Mercy gets a call to view a home that has just come on the market.  Grackle Tree Farm had been owned by the famous Vermont poet Euphemia Whitley-Jones, and it consists of thirty acres and a magnificent, if very rundown, Victorian mansion.  Even knowing the enormous amount of work it will take to put the house in livable condition, Mercy and Troy immediately fall in love with it and its surrounding area.

However, a walk-thru with the realtor shows them something they weren’t expecting–a bedroom that was used as a beautiful library–with a dead body on the floor.

The following morning Mercy is awakened by a visit from her great-uncle Hugo Fleury and her sometime employer Daniel Feinberg.  Both men have interesting backgrounds–Hugo, a retired army colonel who now owns and runs a security agency, and Daniel, a billionaire who has hired Mercy to lead investigations on various occasions.

Fleury tells his great-niece that decades earlier he had been stationed in Europe and attended a party at the French estate of Whitley-Jones.  Fleury confirms what Mercy has heard, that everyone who knew the poet loved and admired her.  He tells her that he and Daniel have heard that a letter, a literary treasure in his words, is hidden somewhere inside the house or on the grounds of the Farm.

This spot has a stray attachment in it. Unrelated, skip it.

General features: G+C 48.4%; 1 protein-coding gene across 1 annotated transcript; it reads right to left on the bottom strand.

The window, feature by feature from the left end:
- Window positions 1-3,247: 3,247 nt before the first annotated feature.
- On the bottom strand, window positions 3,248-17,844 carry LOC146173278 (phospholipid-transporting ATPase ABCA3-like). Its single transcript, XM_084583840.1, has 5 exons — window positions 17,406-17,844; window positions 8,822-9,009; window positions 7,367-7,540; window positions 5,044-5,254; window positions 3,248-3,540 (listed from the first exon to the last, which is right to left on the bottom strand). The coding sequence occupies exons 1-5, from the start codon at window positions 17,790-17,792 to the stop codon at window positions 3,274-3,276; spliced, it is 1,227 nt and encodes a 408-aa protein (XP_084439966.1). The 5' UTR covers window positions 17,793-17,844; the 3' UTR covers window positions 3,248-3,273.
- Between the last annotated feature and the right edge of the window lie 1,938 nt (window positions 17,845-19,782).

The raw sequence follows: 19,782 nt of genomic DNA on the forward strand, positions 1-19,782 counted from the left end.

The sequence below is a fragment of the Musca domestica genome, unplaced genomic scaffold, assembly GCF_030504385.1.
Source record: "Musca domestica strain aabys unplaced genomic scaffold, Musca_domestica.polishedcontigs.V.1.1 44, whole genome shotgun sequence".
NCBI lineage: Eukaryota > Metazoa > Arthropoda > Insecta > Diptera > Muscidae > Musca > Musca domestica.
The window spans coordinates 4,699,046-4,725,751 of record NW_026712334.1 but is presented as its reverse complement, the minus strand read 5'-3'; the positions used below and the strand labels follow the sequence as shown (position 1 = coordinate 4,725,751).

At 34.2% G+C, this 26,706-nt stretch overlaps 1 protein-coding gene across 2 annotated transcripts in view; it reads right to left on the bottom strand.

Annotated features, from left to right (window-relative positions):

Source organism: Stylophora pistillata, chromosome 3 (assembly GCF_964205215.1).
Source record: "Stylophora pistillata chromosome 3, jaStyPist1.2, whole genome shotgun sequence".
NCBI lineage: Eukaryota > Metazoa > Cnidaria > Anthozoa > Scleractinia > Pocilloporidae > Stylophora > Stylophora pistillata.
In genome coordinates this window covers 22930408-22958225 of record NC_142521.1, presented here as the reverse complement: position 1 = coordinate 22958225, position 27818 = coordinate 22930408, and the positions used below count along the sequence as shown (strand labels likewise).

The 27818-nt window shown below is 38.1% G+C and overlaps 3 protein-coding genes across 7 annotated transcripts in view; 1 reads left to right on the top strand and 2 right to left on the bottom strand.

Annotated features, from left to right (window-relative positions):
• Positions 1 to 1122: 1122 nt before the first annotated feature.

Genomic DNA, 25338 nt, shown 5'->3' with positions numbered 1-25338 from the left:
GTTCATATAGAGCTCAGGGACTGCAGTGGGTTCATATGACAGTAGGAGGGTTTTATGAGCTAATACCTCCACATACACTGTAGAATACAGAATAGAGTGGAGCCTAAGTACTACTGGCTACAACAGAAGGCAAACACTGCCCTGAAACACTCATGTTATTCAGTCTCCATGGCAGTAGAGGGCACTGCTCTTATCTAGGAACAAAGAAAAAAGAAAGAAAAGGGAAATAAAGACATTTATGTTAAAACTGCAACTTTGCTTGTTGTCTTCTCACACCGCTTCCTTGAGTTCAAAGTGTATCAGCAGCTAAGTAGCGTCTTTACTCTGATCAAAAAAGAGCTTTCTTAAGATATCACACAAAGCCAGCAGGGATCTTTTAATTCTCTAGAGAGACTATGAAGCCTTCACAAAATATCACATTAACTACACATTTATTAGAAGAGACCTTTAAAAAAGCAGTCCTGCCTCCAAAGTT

The two men believe the missive was a love letter, and Mercy tells them she has just learned of the rivalry between Euphemia and her sister Maude over an airman whose body was never recovered.  She has seen a memorial to Captain Michael Emil Robillard on the estate, and Hugo completes the story by telling Mercy that Robillard and Euphemia had been engaged when Robillard and Maude eloped, leaving Euphemia heartbroken.

To make the situation even more complicated, after her husband’s death Maude received his duffle bag with a letter Euphemia had written to him.  Thus the sister who had been the betrayer was now the betrayed.  The sisters never reconciled and left no immediate survivors.

Now that Euphemia and Maude have died, the sale is possible, and there are a number of prospective purchasers for the property, including developers and non-profit organizations as well as protestors who don’t want the property sold at all.  And where does the man who was killed in the house fit into all this?  And what about a possible heir in California, not a direct descent of either sister but a relation of Michael Emil Robillard?

Mercy and Troy are working together to solve the murder and thus purchase the Farm.  Given her military background and his current position as a detective in the Northshire police department, the two definitely have the skills to find the murderer and move into their dream home.  As in her previous books, Paula Munier has written a mystery with engaging characters, a fascinating plot, and a clever twist at the end of the novel.

Paula Munier, in addition to her writing, is a literary agent and a volunteer Natural Resources Steward in New Hampshire.  You can read more about her at this website.